Colin Foster:

you hate Tom, a really good point there that in more, more modern times, and especially if you're not, if you don't study, the history to adapt, there is the a gross oversimplification that tends to be made that the Germans were all Nazis and bad guys. And the Brits and the Americans were all the good guys. And the Brits, and the Americans never did anything dodgy, and all the Germans were atrocious. And that's just simply not the case. There were really good guys on both sides. And there were really dodgy things that happened on both sighs but of course, it's the victors they get to write the history books. I remember many years ago, because I also do tabletop Wargaming. So we play with a little model tanks and that, and I've just been reading a book about the Canadians. And it was at a Wargaming Show. And there were some, there was a there was, I was stood in a queue. And these guys dressed as Germans walk past this person in the queue. So the when they shouldn't be allowed here, you know, sort of marching around like that, you know, it just totally wrong. Totally wrong. And I said, Well, to be fair, I said, if the word people if the word ban, then you know, it takes two to tango, you have to have both sides in. Yes, but all the atrocities they did and and he sort of went off on a right rant up because I've just been reading this one book, there was a guy who was dressed as reenactor as a Canadian, from a certain unit. And I said, Oh, can I ask you a question that says, He says, You're really objecting to those guys? And he said, Yeah, I said, because of all the bad things that he Yeah, so Okay. Are you happy that guy been there? Well, yeah, of course, he's dressed as a Canadian, of course, yeah, I don't have a problem with that at all. So interesting, I says, so I've just finished reading the book, ourselves. And I'm fairly sure that he's from a unit that were an armored unit. And what they did was they got some German prisoners and fasten them to the front of their tanks. As they were advancing our system, their logic was that a German with our with an antitank, or handheld anti tank weapon would just maybe think, not react immediately, because that sealer and would give them the opportunity of firing first. I said, so if you're unhappy with them, I said, then you should also think of us because at the end of the day, war is a very, very, very ugly thing. Fortunately, I've never experienced it faced in I've never served in the military, anything like that. But I've read a lot. And the problem is you have the very superficial, the Germans are the bad guys, and everybody else is good.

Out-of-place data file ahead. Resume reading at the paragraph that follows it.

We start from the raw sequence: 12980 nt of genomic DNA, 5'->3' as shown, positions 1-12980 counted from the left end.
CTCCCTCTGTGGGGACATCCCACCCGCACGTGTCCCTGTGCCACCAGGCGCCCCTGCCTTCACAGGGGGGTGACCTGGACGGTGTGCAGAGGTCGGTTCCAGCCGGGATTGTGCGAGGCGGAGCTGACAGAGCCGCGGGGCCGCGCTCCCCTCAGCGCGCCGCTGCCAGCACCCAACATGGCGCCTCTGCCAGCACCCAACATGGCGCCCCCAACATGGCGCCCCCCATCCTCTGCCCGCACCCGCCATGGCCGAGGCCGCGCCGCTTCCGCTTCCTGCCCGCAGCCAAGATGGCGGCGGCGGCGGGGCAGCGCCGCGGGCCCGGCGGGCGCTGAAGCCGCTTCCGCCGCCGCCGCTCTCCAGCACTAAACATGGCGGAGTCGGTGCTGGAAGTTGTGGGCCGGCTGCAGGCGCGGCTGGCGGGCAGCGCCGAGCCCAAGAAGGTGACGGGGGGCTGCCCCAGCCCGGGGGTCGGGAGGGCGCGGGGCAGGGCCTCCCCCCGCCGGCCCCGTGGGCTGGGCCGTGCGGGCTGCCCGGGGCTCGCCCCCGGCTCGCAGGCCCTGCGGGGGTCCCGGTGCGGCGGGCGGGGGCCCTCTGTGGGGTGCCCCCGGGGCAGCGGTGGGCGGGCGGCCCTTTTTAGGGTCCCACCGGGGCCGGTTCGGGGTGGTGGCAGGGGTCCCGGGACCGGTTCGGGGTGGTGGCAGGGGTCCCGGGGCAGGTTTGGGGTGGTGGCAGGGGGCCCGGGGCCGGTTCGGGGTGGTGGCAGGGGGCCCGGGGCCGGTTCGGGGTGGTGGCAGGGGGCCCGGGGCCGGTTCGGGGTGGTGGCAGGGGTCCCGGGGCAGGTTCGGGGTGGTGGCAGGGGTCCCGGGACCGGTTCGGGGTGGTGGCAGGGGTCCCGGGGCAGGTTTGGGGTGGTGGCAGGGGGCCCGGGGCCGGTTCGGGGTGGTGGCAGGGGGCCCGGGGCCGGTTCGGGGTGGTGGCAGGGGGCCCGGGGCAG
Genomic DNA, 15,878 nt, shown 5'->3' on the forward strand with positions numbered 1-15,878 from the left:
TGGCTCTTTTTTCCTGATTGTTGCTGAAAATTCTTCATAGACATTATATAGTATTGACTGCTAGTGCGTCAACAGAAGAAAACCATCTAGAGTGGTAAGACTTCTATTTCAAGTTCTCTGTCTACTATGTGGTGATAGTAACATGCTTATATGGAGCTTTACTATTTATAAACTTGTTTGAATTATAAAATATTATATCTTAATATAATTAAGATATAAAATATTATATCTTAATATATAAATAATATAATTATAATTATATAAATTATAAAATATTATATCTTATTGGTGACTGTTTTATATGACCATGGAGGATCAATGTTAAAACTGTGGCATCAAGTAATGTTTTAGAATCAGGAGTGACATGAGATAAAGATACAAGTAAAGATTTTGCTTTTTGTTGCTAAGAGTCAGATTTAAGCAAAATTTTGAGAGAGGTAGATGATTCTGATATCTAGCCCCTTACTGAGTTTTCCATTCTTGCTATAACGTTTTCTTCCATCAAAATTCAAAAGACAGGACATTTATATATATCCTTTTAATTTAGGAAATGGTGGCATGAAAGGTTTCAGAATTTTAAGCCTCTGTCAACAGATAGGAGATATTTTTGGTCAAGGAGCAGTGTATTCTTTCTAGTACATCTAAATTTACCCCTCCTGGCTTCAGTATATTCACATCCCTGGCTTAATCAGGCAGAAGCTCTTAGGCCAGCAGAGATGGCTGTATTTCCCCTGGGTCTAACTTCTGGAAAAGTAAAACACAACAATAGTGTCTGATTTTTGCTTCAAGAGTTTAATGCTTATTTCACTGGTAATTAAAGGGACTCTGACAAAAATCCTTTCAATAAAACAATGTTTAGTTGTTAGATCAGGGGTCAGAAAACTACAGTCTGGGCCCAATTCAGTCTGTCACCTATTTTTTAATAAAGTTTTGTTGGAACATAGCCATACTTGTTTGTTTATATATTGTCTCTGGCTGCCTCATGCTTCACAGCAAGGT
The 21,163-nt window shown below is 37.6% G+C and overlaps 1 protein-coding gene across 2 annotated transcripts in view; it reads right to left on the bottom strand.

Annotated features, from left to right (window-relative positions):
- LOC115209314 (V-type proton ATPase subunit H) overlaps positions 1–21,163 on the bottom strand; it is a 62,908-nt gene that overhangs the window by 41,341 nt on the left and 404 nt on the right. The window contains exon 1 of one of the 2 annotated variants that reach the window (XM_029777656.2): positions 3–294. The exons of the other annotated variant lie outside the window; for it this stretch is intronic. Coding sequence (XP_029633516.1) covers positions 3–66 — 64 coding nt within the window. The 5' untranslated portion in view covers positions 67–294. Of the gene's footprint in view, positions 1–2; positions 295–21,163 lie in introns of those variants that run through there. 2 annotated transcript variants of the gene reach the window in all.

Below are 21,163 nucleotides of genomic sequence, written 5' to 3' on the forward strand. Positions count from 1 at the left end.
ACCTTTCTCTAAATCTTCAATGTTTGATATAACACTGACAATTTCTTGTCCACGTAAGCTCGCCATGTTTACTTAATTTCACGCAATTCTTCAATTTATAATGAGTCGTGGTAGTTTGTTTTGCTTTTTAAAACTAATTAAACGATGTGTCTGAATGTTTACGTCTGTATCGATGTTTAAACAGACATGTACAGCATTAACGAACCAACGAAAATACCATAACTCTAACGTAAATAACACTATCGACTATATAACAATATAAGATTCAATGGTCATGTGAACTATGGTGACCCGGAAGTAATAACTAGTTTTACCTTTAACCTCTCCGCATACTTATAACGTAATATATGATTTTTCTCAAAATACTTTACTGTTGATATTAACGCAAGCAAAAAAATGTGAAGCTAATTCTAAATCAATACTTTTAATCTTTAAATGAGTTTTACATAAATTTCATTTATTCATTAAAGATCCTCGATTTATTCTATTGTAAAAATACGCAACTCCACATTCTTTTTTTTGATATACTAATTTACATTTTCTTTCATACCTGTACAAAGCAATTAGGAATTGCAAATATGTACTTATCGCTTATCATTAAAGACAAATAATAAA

Anne Marie Cannon:

Well, I think that you raise a good point. My mother, one of the stories that my mother used to tell. And this is in the documentary, she's I believe she's telling the story in front of the patisserie where this happened. Her and her brother, her brother was, I want to say, five years younger than her, this is in La roeser. Y'all there at the pastry shop, and they're looking in the window dreaming about the pastries, their mouths are watering. And like I said, this is becomes a German military base. And she says that a German soldier comes up and looks at them goes into the patisserie array and then comes out and he's bought them each a pastry. And that that really helped to kind of bust through my idea of black and white, good and bad. And what my mother always said was, there was a difference between the German soldiers and the SS. And that's how she understood it. And that's how she saw it manifest. And, you know, so I think it is important to talk about, you know, the German soldiers who were just young guys who had had to do what they had to do, and had a conscience about it. I think there was that and we don't hear those stories.

Colin Foster:

A lot. They used to be again, sadly passed away, a guy called Arish biswa, who fought with the 12 ss that hit the ligand. Yet he fought with them bought after the war subsequently, and certainly more recent years tilt to the sadly passed away. He dedicated his life to reconciliation, and especially reconciliation between old adversaries, our new British veteran guy called Albert fig, who was very, very heavily Are you aware of Albert Bailey hill? 112 by camp? Okay, so he's put lots of memorials there and he would if you mentioned the SS two to Albert, he would just go off on one because our ad was really And all he was there on the day that he was introduced to Eric. And through translator, Eric explained what he was trying to do, which actually about reconciliation and education, making sure people don't forget what happened, which actually was what Albert was on about. And I remember being there, though, on top of this bear Hill, clasping each other's hands, where they both fought over clasping each other's hands, and both of them in tears.